Maxiotek Unveils MK8115: Low-Cost SSD Controller for 3D NAND SATA SSDsby Anton Shilov on August 11, 2016 5:45 PM EST
Maxiotek this week introduced its first SSD controller designed for affordable SSDs with an SATA interface, which is meant to be paired with new types of NAND flash memory, including chips with 3D architecture as well as ICs made using thin fabrication processes. The company is working with various makers of SSDs as well as OEMs, so actual drives based on the MK8115 will hit the market in the foreseeable future. In fact, one of the first drives featuring the chip is ADATA’s SU700, which was demonstrated back at Computex.
The Maxiotek MK8115 is a quad-channel controller that supports a SATA 3.2 host interface as well as various types of SLC, MLC, 3D MLC, and 3D TLC NAND flash memory. Internally, Async, Toggle, and ONFi NAND interfaces are supported, with up to 400 MT/s transfer rates. The MK8115 controller supports the developer’s AgileECC error correction (with programmable ECC parity that supports 1 KB code-word length correctable up to 76 bits, something that implies on BCH method) with virtual parity recovery; modern security capabilities like AES-256, SM4, TCG-OPAL 2.0, IEEE1667; low-power modes (Slumber/Device Sleep, etc.); advanced static/dynamic wear-leveling and so on. One of the key features that Maxiotek advertises about its MK8115 is the fact that it does not require DRAM, thus allowing to build very affordable SSDs.
|Specifications of Maxiotek MK8115 at Glance
|Host Interface and Interface Rate
|SATA 3.2 at 1.5, 3.0, 6 Gbps
|Supported NAND Flash Types
MLC (10 nm-class)
IMFT’s 3D MLC, 3D TLC
|Supported NAND Flash Interfaces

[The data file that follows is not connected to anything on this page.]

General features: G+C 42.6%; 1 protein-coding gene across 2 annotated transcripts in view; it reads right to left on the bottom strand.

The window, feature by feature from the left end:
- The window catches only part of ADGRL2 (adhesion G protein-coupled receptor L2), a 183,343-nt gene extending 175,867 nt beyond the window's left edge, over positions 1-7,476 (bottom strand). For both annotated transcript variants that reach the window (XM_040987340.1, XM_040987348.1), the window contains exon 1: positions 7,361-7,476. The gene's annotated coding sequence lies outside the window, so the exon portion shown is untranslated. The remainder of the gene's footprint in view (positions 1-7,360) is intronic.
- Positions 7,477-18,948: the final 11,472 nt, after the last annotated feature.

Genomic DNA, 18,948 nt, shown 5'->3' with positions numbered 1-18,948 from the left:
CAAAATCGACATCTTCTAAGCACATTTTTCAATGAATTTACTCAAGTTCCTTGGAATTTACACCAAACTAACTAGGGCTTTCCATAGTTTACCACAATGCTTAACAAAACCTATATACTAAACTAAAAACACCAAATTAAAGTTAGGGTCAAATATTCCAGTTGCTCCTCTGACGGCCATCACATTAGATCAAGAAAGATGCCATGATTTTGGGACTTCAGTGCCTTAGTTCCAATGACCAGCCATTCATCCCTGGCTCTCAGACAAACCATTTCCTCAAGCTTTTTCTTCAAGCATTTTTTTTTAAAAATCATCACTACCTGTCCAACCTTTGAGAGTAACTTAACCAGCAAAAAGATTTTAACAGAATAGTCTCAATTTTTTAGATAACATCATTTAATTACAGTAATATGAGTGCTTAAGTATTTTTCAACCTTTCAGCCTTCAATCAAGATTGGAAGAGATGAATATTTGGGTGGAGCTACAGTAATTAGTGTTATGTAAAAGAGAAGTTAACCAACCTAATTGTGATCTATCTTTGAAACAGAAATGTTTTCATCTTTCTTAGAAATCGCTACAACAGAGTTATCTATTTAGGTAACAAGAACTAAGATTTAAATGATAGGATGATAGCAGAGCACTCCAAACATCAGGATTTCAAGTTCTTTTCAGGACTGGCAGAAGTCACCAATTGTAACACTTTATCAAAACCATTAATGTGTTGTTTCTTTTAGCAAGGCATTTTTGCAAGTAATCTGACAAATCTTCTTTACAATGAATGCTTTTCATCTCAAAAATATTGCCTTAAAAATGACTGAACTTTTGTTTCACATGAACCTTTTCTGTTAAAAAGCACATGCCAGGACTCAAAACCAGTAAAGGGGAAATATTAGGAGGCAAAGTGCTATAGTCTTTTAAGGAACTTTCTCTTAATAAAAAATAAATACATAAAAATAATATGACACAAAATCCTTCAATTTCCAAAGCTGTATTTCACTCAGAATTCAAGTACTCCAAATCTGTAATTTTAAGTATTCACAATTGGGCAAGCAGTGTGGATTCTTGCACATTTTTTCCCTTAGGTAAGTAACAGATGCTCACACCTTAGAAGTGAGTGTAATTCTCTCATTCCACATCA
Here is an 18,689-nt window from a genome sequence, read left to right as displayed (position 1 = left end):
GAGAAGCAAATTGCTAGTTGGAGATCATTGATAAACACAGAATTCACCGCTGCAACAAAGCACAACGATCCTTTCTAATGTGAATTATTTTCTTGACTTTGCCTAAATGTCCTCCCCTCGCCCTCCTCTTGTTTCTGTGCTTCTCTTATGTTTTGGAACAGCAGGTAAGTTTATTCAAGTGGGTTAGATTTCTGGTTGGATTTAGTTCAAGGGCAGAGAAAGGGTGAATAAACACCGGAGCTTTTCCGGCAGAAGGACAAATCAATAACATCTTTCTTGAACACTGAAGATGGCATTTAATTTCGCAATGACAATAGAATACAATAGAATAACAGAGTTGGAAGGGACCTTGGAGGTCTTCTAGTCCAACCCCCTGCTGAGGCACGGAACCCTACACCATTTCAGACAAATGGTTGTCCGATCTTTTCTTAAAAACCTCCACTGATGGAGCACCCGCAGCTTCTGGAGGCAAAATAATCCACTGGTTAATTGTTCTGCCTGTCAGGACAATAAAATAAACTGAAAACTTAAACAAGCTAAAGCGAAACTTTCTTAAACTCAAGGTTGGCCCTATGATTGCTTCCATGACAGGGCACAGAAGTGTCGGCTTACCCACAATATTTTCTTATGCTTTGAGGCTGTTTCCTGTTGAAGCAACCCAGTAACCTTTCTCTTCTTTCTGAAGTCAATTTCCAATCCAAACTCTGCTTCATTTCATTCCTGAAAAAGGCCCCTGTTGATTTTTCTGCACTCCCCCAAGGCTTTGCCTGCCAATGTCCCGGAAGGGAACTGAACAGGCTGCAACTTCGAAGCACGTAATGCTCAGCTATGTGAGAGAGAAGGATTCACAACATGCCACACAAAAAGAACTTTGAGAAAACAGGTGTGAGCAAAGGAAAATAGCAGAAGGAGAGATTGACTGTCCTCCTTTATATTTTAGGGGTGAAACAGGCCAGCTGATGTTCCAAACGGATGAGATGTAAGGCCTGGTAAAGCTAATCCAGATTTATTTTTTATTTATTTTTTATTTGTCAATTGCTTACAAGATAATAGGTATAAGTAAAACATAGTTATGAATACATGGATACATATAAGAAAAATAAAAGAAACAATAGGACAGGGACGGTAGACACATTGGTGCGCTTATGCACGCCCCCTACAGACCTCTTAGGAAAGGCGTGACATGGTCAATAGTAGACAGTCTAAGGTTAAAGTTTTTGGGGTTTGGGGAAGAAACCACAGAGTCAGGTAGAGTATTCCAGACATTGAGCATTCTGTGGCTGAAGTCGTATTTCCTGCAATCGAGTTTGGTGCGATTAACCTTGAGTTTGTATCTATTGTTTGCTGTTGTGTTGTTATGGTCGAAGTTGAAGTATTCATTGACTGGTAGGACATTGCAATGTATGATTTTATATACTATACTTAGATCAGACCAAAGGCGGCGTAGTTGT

|Async, Toggle 2.0 and ONFi 3.0, up to 400 MT/s
|8KB/16KB page size up to 4-plane,
32KB page size up to 2-plane
|Number of NAND Channels
|4 channels with 8 CE per channels (32 targets in total)
Hardware ECC module capable of correcting errors up to76-bit/1KB
|Maximum SSD Capacity
|1536 GB (when using IMFT's 3D TLC ICs with 384 Gb capacity)
|Maximum Sequential Read Speed
|Maximum Sequential Write Speed
|530 MB/s with pSLC caching for 3D TLC-based drives
|Maximum Random Read (4 KB)
|Maximum Random Write (4 KB)
|AES-256 and SM4
|TCG-OPAL 2.0, IEEE1667 for SEDs
|Slumber, Device Sleep, etc.
|12×12 mm2 288-ball TFBGA package
|3.3V/1.8V/1.2V power supply
When it comes to compatibility with actual memory, the MK8115 supports SLC NAND produced using 20 nm-class fabrication processes, MLC NAND made using all three iterations of 10 nm-class manufacturing technologies (1x, 1y, 1z) as well as IMFT’s 3D MLC and 3D TLC NAND flash. The controller can support up to 1536 GB of memory (when coupled with IMFT’s 384 Gb 3D TLC ICs), which should be enough for low-cost SATA SSDs for at least a couple of years.
Performance-wise, the MK8115 is on par with other SATA 3.2 devices: it can handle up to 560 MB/s sequential read speed and up to 530 MB/s sequential write speed. As for random operations, the new SSD controller is rated to perform up to 100K random read IOPS as well as up to 75K random write IOPS. In a bid to boost writing performance of 3D TLC NAND-based SSDs, the MK8115 can also use a part of the NAND in pseudo-SLC mode, which is what other controllers do these days as well. Maxiotek claims that the upcoming DRAM-less SSDs powered by the MK8115 will perform just like drives featuring DRAM cache (to store LBA tables) in typical workloads.
The Maxiotek MK8115 chip is available in 12×12 mm2 288-ball TFBGA package and use 3.3V/1.8V/1.2V power supply, which make it compatible with SSDs in M.2 and mSATA. Since SATA 2.5” form-factors require +5V and +12V rails, to build such SSDs featuring the MK8115, manufacturers will have to integrate a basic VRM into the package, which should not be too hard.
Maxiotek may not be a household name, but the company is basically a spin-off from JMicron, whom focuses solely on SSD controllers. The two companies are still based in the same building in Hsin-Chu, Taiwan, but we have no idea whether they share any resources. Nonetheless, a good news is that Maxiotek will not start to build itself from scratch, but will continue from where JMicron stopped. At least, the company says it has an experienced team of engineers as well as relations with partners, which include all major makers of SSDs as well as PC OEMs.